The Chez Poulet coop is for those who have never had chickens before. It can accommodate up to six chickens, and it’s a perfect size. The A-frame design maximizes interior floor space with 42 sq. ft. Two nesting boxes are furnished with doors for cleaning and harvesting eggs.
The Dual Max is a professional series for those with large flocks. It has a nice entry door for easy access to clean and harvest eggs. It offers 90 sq. ft. of floor space inside the house with plenty of room for nesting boxes. It also features three conveniently located walk-in doors under the awning.
The Big Bird provides 192 sq. ft. of space for as many as 50 chickens to roam and rest. This is a sizable structure built on a concrete and mortared-brick footing. The framework utilizes pressure-treated lumber that outperforms standard kiln-dried lumber. It is based on Scandinavian design.
The Cluck Rodgers offers 12 sq. ft. of interior floor space, and it can accommodate three to six chickens without a problem. The main access door is furnished with a viewing window, 6” door pull and heavy-duty hinges to ensure repeated use without failure. The nesting box is spacious and cozy.
The Hen Solo is for those who are just starting out with farming as it safely accommodates up to six chickens. The chicken house is built above the ground with convenient access doors and a nesting box door for collecting eggs. The door and ladder provide easy access for the chickens.
The Henny Penny chicken run provides 36 sq. ft. of roosting space and 36 sq. ft. for a chicken run. This is a stationary structure as it’s built on a solid concrete footing. This chicken run has a capacity for up to 12 chickens and is constructed with materials that stand the test of time.
The Luke SkySquawker is a gable-roofed structure with a 128 sq. ft. split in half for a sizable roost and run. This chicken run is designed for 20 chickens, and it provides them with lots of room in an enclosed run and secure environment. Raised nesting boxes ensure easy collection of eggs.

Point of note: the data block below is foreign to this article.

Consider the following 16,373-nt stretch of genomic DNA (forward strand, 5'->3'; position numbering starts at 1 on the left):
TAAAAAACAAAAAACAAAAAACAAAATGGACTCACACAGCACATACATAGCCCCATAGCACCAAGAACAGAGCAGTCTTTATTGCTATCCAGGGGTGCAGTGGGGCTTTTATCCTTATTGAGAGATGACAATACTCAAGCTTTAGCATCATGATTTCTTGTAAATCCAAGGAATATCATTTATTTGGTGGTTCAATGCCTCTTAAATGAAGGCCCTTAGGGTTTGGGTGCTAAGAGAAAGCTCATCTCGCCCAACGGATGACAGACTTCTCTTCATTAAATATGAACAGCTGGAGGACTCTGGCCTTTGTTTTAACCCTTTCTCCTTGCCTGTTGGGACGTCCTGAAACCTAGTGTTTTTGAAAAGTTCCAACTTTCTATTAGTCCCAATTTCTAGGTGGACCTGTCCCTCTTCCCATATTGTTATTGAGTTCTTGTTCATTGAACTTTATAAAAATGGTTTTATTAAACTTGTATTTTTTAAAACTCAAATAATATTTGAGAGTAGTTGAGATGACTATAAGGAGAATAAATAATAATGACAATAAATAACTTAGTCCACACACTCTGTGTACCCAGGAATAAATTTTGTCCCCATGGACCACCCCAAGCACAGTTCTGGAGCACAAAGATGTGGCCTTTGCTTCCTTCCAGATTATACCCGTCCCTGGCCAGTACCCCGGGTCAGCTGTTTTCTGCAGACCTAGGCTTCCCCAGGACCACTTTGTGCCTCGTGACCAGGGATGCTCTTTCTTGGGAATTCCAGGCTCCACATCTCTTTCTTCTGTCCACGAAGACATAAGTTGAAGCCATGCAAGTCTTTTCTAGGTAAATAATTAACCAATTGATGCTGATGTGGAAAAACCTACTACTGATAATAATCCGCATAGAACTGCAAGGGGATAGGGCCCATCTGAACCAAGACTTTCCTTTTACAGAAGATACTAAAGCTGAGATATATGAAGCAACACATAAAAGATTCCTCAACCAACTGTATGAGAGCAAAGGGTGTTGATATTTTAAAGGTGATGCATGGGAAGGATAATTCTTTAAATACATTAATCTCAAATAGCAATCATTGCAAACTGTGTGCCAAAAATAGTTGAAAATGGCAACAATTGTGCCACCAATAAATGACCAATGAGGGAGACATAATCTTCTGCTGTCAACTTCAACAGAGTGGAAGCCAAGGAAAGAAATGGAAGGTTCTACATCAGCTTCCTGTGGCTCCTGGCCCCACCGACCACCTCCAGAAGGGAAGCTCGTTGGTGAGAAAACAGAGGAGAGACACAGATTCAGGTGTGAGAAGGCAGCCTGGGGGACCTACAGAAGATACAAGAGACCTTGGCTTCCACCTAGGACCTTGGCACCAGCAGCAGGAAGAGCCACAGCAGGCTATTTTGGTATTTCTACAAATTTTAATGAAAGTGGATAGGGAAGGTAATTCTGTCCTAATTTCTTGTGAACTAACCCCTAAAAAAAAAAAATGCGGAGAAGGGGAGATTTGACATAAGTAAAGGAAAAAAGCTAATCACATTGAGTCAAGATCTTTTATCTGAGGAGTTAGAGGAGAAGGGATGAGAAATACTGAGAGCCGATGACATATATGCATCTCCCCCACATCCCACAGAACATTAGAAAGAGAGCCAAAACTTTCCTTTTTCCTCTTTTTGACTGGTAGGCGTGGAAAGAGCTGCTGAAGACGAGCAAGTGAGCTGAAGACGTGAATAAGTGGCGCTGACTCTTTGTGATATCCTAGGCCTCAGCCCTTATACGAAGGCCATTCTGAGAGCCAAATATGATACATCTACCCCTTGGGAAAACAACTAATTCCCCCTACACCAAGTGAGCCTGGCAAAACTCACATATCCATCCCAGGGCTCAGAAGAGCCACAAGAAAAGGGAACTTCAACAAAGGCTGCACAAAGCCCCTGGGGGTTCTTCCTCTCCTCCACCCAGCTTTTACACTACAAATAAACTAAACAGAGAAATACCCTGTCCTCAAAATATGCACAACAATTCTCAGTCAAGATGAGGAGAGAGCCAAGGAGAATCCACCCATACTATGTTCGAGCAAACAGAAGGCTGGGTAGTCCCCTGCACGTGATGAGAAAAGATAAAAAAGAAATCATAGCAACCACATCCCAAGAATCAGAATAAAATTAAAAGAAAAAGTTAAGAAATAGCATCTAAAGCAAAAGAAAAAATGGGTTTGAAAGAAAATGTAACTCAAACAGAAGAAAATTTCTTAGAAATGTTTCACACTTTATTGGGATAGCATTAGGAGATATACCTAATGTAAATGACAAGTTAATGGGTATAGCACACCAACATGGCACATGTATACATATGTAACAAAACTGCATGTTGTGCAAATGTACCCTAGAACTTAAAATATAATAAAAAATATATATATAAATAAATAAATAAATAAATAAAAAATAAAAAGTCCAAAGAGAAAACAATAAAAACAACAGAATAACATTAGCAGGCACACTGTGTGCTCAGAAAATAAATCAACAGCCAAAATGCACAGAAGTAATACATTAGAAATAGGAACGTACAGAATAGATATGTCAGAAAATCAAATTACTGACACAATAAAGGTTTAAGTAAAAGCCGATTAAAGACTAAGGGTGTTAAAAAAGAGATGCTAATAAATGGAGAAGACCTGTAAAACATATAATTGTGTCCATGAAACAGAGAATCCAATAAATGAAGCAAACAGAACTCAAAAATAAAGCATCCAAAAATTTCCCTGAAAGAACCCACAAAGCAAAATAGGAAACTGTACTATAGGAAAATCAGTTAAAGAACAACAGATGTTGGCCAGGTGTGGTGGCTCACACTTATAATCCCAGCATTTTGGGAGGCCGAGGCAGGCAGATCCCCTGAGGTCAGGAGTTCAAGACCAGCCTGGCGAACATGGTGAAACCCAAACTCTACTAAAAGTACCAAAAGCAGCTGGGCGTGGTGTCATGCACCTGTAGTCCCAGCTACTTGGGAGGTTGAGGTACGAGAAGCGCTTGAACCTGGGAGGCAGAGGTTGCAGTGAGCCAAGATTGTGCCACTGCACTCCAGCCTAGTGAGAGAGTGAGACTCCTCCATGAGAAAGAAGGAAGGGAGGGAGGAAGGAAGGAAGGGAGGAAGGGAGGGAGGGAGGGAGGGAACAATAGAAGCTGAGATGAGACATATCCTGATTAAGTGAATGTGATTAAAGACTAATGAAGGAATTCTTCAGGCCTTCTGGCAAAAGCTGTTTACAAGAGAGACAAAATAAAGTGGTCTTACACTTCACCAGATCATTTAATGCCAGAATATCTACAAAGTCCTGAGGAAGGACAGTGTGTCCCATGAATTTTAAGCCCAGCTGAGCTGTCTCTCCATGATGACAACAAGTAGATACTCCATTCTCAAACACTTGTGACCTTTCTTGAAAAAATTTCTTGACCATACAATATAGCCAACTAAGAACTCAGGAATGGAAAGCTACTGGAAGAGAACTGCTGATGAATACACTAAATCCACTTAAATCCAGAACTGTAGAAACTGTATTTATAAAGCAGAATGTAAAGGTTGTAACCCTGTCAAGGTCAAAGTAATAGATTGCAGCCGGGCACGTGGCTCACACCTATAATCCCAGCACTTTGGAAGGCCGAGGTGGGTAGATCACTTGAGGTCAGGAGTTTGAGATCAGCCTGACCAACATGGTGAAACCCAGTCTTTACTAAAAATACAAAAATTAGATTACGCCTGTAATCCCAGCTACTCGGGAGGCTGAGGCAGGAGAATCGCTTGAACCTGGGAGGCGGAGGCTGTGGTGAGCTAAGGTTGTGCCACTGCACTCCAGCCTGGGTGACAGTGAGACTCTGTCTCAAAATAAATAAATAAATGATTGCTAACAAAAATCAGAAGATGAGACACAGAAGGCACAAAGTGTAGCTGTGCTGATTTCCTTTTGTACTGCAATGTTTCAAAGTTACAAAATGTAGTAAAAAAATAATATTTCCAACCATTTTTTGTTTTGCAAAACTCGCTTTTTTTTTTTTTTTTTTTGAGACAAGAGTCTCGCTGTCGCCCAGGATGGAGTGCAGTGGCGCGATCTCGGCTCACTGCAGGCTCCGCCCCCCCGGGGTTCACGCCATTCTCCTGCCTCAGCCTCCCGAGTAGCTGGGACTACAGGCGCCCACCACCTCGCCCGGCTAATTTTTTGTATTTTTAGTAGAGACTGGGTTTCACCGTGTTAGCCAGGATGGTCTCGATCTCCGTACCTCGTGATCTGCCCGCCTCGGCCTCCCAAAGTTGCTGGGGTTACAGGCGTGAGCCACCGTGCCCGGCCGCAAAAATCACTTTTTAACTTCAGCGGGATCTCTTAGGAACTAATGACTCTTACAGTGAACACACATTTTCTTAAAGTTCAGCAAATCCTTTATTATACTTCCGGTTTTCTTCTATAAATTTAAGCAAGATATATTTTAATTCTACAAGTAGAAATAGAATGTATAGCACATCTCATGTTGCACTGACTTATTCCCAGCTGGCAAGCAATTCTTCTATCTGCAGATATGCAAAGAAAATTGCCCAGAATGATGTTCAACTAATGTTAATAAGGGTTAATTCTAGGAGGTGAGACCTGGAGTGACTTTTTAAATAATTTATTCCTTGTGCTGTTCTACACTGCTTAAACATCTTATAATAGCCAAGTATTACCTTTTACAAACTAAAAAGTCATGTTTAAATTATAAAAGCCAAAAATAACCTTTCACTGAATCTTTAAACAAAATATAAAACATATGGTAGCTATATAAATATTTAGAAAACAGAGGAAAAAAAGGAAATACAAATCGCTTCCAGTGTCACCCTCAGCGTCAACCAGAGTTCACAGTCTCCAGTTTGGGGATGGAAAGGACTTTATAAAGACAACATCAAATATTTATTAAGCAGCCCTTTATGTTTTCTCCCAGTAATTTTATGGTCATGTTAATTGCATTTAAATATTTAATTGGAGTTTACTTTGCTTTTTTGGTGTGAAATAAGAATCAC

The Lady Kluck provides 32 sq. ft. of space for the birds with a wire mesh aviary’s door for easy access and letting the chickens outside. It can safely hold up to 8 chickens. A nice little wooden ladder provides access into the roost, and the side door provides easy cleaning and collection of the eggs.
The Dixie will look good on any farm or backyard. It offers 60 sq. ft. of enclosed space that can accommodate 10 chickens without them being restricted to a small space. The aviary’s wire mesh keeps the birds safe from predators. The Dixie is perfect for the small farmer or the average homeowner.
A: If you have just a few hens, legally you don’t have to register or license them; however, in certain jurisdictions, you may find that keeping poultry in the deeds of the property isn’t allowed.
Q: Can you have chickens in a residential neighborhood?
A: In residential neighborhoods, if you have 1/4 of an acre, you can have up to six chickens; however, roosters are not permitted and the coop must be at least three feet from your neighbor’s property line.
Q: How big should my coop be for six chickens?
A: If you plan on keeping your birds inside the run at all times, you should plan on about 10sqft per chicken. You would need a coop that had 60sqft or even a little more, which is a good idea to give them some extra room to roam.
Q: Can I move my chicken coop?
A: If you want to utilize your chicken coop for fertilizing the soil in different locations on your property or occasionally move it, you should select a portable chicken coop.
Q: Do I need a chicken run for my chicken house?
A: You do not need a chicken run for a chicken house, but it’s a good idea to have a small wire-meshed pen in cases where you may need to gather them quickly if a predator comes onto your property.
Q: Are chicken tractors safe for chickens at night?
A: Chicken tractors are designed with a coop that has an access door for the chickens, but it can also be locked at night, keeping the chickens safely secure inside the coop.